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Good Weed Bad Weed: Who's Who, What to Do, and Why Some Deserve a Second Chance (All You Need to Know About the Weeds in Your Yard) Spiral-bound – February 1, 2011
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From the Back Cover
About the Author
Nancy Gift is an assistant professor of environmental studies and acting director of The Rachel Carson Institute at Chatham University in Pittsburgh. Previously, she wrote a book of garden essays, A Weed by Any Other Name: The Virtues of a Messy Lawn, or Learning to Love the Plants We Don't Plant (Beacon Press, May 2009).
Praise for A Weed by Any Other Name:
NY Times Book Review, Dominique Browning: “I can thank Gift, a highly trained weed scientist, for the day I gave up on my lawn and planted clover."
The Ethicurean, Holly Hickman: "Gift knows her stuff.”
The Midwest Book Review: “...a read that anybody who wants a new philosophy of lawn care will love.”
Top Customer Reviews
As a weed ID guide, this book is appropriate for the gardener who is just starting out, and seems to be written with the environmentally conscientious homeowner in mind. Featuring photos of 44 weeds common to the urban or suburban garden or yard, "Good Weed Bad Weed" helps the casual observer decide which weeds to pull upon sight and which not to stress over (and even encourage). And one of my favorite parts of the book, because it is so quirky, is that it turns into an oddball recipe book near the end, giving recipes for dishes like Purslane & Potato Salad, and Weedy Foxtail Tabouli (which made the free copy I received even more delicious).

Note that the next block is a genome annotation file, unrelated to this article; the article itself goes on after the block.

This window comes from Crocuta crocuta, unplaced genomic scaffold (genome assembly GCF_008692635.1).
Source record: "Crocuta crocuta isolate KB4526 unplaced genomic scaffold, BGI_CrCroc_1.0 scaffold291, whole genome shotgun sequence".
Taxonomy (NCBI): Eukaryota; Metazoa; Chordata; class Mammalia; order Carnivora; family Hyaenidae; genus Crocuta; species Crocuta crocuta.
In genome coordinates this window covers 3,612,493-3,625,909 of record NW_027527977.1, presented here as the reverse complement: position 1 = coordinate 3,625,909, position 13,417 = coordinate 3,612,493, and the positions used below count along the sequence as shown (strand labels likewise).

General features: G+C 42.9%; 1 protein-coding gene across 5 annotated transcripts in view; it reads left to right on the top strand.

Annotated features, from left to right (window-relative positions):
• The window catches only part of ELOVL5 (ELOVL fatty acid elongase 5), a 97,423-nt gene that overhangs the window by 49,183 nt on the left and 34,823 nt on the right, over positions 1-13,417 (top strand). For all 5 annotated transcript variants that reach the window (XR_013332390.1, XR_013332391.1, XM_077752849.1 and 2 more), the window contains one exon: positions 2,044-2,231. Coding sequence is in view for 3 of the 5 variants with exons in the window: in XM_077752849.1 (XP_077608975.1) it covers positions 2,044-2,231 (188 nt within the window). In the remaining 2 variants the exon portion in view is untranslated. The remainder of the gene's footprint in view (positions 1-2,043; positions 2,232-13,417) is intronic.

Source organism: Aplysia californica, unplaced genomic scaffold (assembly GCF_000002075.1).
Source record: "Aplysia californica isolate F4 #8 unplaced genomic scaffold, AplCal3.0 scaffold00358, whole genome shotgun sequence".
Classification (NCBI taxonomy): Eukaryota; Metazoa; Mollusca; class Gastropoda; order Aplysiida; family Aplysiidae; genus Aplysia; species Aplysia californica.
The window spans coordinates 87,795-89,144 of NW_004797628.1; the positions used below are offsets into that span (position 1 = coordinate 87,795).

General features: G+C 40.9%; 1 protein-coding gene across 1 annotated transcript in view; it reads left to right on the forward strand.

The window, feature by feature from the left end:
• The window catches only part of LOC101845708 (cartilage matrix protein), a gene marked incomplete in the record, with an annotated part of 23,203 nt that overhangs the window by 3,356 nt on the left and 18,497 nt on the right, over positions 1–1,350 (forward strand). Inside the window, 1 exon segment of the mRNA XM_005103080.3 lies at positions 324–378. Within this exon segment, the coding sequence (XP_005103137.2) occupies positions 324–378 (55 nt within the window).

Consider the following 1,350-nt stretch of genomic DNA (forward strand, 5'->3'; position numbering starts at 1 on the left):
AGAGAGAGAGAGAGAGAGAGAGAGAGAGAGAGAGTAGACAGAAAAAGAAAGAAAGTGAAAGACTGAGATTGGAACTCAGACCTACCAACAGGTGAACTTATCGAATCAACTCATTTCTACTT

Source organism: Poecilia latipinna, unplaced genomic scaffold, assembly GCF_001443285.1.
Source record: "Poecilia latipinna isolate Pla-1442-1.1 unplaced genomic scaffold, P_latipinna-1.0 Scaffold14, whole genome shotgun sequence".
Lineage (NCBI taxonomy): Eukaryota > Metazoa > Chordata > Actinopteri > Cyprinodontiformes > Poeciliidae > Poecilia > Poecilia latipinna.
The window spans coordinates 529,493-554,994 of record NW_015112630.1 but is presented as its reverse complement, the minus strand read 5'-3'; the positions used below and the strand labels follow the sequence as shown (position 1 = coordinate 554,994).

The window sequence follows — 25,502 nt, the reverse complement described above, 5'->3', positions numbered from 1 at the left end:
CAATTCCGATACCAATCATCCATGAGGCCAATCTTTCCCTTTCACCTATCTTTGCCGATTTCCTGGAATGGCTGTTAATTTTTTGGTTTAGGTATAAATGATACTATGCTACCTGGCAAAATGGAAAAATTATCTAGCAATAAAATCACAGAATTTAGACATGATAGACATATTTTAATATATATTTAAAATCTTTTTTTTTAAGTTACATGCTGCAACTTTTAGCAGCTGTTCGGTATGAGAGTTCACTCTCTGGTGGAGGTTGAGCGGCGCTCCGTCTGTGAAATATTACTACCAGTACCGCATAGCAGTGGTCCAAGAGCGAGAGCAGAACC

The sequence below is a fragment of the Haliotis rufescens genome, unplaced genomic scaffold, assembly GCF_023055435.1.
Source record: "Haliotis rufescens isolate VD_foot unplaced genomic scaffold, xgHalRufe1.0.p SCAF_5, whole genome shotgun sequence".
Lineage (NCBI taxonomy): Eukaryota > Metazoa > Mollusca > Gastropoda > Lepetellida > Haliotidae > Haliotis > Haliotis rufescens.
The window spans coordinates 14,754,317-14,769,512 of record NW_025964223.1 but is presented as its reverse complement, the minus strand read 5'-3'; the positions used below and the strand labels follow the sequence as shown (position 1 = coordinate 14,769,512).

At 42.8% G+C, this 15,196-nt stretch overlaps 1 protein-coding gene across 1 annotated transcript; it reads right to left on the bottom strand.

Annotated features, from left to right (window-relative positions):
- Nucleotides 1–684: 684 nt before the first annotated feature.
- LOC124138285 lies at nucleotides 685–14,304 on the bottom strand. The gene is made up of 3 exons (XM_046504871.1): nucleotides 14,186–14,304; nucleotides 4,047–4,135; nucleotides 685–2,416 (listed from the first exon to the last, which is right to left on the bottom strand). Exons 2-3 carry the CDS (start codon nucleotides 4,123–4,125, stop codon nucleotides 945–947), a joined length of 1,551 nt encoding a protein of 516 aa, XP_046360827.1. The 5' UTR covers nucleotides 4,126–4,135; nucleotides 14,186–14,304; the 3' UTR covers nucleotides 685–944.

For the novice outdoorsman, the real gem of the book is the accompanying photographs it offers as it walks the reader through notoriously "bad" weeds, such as poison ivy and ragweed, the "not-so-bad" weeds, such as morning glory, and the "good" weeds, such as edible and omega-3 rich purslane. The book is spiral bound, which makes it easy to flip through and to keep on a page when you are comparing weeds in your backyard to the pictures in the book. For the reader who has never been able to put names to the weeds in her backyard, this is a tremendous aid.
Keep in mind that this book is not a field guide for professionals. In other words, you will not find botanical sketches of each weed in its seedling and then mature stages, or featuring a close-up of its leaves, flowers or fruit.Read more ›
Most Recent Customer Reviews
Common weeds were identified. I was hoping to identify lesser known weeds.Published 4 months ago by tali
Lots of good info. I don't like it as much as Good Bug Bad Bug but it is still informative enough to keep. Read morePublished 6 months ago by Susan M. Kincer
Very interesting book which sheds new light on many of the 'plants' thriving in our lawn!Published 14 months ago by Marianne Bentley
Seems more geared toward loving All plants. Normally, I love nature a little more than the next person. Read morePublished 21 months ago by Amazon Customer
Pretty good, as far as it goes. A few more pictures to include more of the plants under discussion, and a few more plants, would make this a book that EVERY gardener should have. Read morePublished 22 months ago by Dr. John T. Webb